Grilled tomatoes – Tomates grillée.      

Ordering bacon for breakfast in France.
Bacon  – Bacon or lard.
Bacon and lard are two of the many French words that arrived in England with William the Conqueror in 1066. Since then, those same words have traveled back to France; however, one word, lard, in French now also means bacon and so it has a decidedly different meaning to its modern English usage
In English, the word lard means pig fat, while in French pig fat is saindoux. In French, both words, bacon and lard,  are used for  bacon in English.

Grilled Bacon - Bacon grillé or lard grille.

Grilled bacon.
Photograph courtesy of Another Pint Please...
Ordering ham for breakfast in France.
 Ham - Jambon.
On French breakfast menus, the ham served will be boiled ham, the same type of ham called city ham in the USA and boiled or traditional ham in the UK; in France it is called jambon de Paris or jambon blanc. Cured ham, jambon cru, a ham that has been smoked and or salted and then air dried for many months will only rarely be seen on a breakfast menu.
Two fried eggs and two slices of grilled ham - Deux œufs au plat au deux tranches de jambon grille.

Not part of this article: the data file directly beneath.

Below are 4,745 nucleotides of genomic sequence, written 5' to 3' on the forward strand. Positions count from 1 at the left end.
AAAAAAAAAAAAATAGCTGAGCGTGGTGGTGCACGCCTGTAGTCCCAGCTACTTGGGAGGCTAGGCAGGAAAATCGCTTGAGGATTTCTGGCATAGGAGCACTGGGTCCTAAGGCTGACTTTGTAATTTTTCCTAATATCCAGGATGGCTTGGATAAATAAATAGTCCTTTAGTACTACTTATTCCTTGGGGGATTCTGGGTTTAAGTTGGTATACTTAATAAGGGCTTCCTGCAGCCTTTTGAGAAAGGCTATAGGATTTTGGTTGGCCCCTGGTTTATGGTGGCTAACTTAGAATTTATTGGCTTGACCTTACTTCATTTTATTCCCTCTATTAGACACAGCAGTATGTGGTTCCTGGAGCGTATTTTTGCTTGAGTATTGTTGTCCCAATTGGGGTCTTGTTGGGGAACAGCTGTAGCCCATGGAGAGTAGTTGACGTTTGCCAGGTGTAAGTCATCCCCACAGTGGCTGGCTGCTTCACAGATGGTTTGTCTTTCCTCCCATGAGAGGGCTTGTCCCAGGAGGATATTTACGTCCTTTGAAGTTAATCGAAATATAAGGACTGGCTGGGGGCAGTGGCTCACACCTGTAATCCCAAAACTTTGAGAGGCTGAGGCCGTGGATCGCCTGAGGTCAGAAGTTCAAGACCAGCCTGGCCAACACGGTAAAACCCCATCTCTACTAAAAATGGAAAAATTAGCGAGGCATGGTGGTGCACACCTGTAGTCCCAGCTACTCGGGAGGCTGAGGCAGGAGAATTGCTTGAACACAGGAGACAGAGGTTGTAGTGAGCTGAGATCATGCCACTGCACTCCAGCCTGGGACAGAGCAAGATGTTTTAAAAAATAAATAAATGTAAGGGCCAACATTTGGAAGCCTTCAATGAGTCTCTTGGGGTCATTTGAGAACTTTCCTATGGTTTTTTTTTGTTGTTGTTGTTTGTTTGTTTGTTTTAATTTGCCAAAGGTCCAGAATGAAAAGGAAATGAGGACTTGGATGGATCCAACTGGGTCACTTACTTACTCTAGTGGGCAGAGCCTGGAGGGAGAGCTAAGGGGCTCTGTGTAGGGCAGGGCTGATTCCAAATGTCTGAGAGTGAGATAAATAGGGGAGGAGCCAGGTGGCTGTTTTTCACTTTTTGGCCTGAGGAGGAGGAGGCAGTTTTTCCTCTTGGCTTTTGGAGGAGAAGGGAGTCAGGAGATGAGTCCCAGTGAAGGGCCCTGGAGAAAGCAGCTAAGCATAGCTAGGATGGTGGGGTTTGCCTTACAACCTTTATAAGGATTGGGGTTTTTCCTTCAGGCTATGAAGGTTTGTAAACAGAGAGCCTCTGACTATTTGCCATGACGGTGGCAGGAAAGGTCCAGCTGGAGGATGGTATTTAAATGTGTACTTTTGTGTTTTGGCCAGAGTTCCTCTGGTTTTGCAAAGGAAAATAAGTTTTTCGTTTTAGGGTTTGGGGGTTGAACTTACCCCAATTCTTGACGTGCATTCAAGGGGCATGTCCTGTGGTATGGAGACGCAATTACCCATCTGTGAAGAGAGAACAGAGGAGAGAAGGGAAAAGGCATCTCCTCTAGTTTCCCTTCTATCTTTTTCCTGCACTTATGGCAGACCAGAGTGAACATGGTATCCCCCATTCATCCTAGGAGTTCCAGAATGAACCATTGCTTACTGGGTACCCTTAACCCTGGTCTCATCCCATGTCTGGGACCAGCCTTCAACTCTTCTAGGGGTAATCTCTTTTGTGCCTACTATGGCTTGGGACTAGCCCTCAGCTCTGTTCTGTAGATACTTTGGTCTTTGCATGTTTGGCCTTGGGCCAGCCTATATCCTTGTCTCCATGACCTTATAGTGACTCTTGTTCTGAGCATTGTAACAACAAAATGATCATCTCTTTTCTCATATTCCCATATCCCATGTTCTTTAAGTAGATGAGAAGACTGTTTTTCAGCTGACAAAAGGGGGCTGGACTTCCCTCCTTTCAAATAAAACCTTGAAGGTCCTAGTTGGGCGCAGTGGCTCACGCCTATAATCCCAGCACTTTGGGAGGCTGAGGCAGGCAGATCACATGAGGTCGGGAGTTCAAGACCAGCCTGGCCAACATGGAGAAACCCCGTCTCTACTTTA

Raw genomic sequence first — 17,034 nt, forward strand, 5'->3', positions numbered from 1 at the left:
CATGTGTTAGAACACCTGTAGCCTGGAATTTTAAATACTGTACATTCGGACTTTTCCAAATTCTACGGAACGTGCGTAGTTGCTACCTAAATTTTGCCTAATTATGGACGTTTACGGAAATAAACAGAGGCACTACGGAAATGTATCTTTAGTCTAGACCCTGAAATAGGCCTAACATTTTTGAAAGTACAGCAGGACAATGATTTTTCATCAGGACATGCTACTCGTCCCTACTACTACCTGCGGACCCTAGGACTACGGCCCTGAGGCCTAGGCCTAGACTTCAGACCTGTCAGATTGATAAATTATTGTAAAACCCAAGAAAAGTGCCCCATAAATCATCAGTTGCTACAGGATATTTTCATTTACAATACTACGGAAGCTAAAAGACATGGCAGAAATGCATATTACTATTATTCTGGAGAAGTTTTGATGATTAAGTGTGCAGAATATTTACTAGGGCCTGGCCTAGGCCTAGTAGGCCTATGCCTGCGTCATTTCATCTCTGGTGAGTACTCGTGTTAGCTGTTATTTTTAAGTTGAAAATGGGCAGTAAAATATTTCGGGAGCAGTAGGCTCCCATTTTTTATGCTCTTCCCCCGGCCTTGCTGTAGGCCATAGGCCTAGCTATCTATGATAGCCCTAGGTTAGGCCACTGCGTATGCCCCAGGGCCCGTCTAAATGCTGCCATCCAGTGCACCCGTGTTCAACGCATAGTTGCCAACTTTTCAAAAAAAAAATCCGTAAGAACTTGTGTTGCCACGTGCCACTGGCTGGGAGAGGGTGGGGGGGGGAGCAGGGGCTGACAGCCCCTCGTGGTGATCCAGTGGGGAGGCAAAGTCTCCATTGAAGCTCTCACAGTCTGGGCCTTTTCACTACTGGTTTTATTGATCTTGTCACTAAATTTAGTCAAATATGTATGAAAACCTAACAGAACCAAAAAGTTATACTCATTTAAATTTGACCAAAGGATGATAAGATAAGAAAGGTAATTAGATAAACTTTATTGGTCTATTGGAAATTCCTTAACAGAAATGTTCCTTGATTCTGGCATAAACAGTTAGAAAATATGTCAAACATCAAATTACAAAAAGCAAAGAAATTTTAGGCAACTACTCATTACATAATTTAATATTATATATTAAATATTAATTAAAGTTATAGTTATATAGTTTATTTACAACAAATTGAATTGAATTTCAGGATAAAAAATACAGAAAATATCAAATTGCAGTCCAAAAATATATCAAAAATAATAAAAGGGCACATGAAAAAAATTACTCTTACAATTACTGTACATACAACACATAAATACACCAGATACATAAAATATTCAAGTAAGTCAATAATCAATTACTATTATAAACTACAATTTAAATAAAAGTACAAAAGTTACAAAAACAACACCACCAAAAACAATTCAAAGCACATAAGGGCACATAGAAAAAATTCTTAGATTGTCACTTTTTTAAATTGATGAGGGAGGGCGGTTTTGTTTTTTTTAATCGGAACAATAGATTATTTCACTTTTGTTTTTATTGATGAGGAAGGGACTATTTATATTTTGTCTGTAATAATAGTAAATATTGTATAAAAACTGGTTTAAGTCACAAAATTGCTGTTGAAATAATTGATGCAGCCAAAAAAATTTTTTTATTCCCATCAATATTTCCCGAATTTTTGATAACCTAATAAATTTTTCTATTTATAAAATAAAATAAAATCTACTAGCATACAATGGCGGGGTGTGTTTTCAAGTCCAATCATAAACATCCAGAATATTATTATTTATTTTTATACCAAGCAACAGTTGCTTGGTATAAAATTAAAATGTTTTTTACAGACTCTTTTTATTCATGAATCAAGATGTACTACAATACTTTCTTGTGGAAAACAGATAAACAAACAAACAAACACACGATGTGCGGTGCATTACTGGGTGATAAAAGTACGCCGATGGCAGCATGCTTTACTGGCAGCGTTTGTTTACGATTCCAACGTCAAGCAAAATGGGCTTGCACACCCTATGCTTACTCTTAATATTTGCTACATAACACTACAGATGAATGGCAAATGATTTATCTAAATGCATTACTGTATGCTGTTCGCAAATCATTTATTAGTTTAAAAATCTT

Braised ham  - Jambon braisé.
Ordering sausages for breakfast in France.
Sausages– Boudins, saucisses and saucissons sec.

The French word saucisse, from which the English word sausage came, is still another word that arrived in England with William the Conqueror.  A few hundred years later the French began using, on their side of the channel, the word boudin to mean an uncooked sausage. A sausage, grilled or fried, for breakfast may be on the menu as a boudin blanc, a pork sausage, or a boudin de bœuf, a beef sausage. The word saucisse may also be used on breakfast menus, and when either a boudin or a saucisse is on the menu without any qualification then it is a pork sausage. A saucisson sec is a salami style sausage.  French menus are rarely clear about the exact differences between boudins, saucisses and saucissons; see the post: Sausages in France. A short introduction to France’s world of sausages.

A grilled pork sausage served with two fried eggs - Boudin blanc grillée au œufs au    plat.
Grilled sausages served with two poached eggs - Saucisses grillée avec deux œufs pochés.
Sauces and condiments on the French breakfast table.
Black pepper – Poivre.
Mustard – Moutard.
Maple syrup – Syrup d’arable.

French Heinz Ketchup bottle.
Photograph courtesy of Heinz, France.

Salt – Sel.
Tabasco – Tabasco.
Tomato ketchup – Ketchup.
Worcestershire  Sauce - Worcester Sauce.
Ordering Fruit Juice for Breakfast in France.
Juice-  Jus.
Fresh orange juice  - Jus d'orange pressé.
Freshly squeezed fruit juices -  Jus de fruits presses.
Lemon juice - Jus de citron.
Orange juice - Jus d'orange. If your menu just reads jus d'orange without the word pressé, squeezed, that indicates that the juice is bottled, canned or frozen.